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Sci Rep. 2016 Jul 5;6:29450. doi: 10.1038/srep29450.

COL4A6 is dispensable for autosomal recessive Alport syndrome.

Author information

1
Department of Cardiology and Nephrology, Mie University Graduate School of Medicine, Tsu, Japan.
2
Division of Matrix Biology, Department of Medical Biochemistry and Biophysics, Karolinska Institute, Stockholm, Sweden.
3
Department of Molecular Biology and Biochemistry, Okayama University Graduate School of Medicine, Dentistry and Pharmaceutical Sciences, Okayama, Japan.
4
Department of Pediatric Nephrology and Transplantation, Children's Hospital, Helsinki University Hospital, Helsinki, Finland.
5
Division of Immunology, Shigei Medical Research Institute, Okayama, Japan.

Abstract

Alport syndrome is caused by mutations in the genes encoding α3, α4, or α5 (IV) chains. Unlike X-linked Alport mice, α5 and α6 (IV) chains are detected in the glomerular basement membrane of autosomal recessive Alport mice, however, the significance of this finding remains to be investigated. We therefore generated mice lacking both α3 and α6 (IV) chains and compared their renal function and survival with Col4a3 knockout mice of 129 × 1/Sv background. No significant difference was observed in the renal function or survival of the two groups, or when the mice were backcrossed once to C57BL/6 background. However, the survival of backcrossed double knockout mice was significantly longer than that of the mice of 129 × 1/Sv background, which suggests that other modifier genes were involved in this phenomenon. In further studies we identified two Alport patients who had a homozygous mutation in intron 46 of COL4A4. The α5 and α6 (IV) chains were focally detected in the glomerular basement membrane of these patients. These findings indicate that although α5 and α6 (IV) chains are induced in the glomerular basement membrane in autosomal recessive Alport syndrome, their induction does not seem to play a major compensatory role.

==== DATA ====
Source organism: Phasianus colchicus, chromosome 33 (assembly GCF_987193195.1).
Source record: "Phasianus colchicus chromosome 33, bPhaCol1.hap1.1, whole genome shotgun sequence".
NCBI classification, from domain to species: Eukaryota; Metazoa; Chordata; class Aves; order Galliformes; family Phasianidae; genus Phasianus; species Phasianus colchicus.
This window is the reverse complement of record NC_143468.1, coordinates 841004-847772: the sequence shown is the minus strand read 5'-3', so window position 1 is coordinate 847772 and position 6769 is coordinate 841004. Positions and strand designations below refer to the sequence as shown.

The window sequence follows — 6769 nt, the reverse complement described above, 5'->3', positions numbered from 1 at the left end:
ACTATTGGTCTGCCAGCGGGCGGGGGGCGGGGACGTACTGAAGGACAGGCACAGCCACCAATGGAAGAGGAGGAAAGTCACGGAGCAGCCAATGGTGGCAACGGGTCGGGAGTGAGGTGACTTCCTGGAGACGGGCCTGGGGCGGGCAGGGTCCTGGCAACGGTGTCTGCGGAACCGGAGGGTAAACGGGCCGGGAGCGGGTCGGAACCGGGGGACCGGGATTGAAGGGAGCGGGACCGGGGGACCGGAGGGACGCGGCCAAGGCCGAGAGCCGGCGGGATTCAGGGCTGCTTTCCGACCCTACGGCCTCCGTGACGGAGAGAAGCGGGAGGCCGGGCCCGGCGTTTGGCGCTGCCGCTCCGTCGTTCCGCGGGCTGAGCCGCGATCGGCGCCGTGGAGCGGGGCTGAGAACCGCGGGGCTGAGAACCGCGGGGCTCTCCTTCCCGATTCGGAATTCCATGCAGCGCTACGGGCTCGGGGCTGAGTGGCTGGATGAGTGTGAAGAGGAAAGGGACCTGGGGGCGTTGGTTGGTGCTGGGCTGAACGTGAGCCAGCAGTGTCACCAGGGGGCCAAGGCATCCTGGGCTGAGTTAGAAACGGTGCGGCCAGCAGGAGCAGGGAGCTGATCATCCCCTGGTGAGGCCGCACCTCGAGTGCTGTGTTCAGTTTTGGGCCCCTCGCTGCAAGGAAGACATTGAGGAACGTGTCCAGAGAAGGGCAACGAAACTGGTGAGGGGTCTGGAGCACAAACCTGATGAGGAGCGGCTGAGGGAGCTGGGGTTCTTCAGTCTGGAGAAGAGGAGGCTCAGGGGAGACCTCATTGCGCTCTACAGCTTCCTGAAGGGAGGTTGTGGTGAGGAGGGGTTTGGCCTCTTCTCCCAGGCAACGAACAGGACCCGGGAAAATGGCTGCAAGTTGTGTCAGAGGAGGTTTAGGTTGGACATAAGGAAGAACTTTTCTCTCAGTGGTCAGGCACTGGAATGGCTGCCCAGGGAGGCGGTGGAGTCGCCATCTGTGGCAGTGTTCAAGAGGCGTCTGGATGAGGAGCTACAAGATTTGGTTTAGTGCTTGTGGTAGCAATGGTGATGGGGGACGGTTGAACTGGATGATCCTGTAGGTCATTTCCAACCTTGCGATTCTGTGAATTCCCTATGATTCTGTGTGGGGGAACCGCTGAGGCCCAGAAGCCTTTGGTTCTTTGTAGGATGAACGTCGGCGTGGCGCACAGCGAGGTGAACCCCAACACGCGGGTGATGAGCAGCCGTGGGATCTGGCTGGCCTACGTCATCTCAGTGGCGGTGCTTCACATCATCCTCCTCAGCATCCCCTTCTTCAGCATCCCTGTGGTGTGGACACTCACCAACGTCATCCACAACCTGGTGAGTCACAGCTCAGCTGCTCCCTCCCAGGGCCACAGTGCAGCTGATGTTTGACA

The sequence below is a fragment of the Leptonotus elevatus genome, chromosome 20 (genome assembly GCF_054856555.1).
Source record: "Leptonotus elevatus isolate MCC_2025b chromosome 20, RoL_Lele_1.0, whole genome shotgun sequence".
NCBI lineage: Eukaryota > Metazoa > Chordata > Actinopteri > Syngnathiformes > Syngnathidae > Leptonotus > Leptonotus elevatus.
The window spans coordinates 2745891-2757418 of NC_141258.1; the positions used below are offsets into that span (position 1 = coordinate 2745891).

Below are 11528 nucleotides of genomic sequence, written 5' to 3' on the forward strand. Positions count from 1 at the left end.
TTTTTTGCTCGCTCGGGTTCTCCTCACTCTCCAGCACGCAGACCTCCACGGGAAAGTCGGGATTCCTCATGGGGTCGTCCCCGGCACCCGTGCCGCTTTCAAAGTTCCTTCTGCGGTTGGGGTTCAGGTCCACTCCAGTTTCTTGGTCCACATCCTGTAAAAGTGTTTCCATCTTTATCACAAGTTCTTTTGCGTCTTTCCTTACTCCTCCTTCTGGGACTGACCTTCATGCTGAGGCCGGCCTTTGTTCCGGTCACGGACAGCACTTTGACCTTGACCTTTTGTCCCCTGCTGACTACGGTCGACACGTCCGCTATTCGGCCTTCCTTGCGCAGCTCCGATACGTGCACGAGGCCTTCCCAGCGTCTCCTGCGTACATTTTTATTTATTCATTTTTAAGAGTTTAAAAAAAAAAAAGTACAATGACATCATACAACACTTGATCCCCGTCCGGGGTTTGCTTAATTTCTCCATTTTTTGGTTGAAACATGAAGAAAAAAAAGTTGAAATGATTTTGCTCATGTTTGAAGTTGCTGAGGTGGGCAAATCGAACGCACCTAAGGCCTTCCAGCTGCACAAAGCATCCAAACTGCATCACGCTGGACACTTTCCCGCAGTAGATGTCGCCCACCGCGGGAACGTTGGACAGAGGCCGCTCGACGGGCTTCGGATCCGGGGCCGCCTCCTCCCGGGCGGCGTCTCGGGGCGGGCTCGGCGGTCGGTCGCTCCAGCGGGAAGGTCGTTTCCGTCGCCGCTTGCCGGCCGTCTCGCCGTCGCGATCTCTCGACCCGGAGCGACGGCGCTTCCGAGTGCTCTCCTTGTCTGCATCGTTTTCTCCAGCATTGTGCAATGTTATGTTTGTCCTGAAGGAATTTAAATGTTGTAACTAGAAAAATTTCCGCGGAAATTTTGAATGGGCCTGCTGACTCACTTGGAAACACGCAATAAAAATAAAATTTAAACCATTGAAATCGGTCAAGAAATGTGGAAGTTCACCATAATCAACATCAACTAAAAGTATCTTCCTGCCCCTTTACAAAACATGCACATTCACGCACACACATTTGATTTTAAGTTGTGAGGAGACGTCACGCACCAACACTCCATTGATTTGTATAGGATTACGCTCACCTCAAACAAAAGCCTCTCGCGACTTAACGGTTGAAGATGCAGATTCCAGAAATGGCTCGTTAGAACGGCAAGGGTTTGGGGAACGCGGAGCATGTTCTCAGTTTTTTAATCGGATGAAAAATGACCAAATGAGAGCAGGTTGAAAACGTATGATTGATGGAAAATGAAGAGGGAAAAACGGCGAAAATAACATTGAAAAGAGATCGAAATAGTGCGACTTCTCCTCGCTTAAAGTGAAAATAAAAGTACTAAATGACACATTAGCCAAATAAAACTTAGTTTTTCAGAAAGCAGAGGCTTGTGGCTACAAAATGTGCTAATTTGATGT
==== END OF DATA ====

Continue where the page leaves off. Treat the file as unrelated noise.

PMID:
27377778
PMCID:
PMC4932521
DOI:
10.1038/srep29450
[Indexed for MEDLINE]
Free PMC Article

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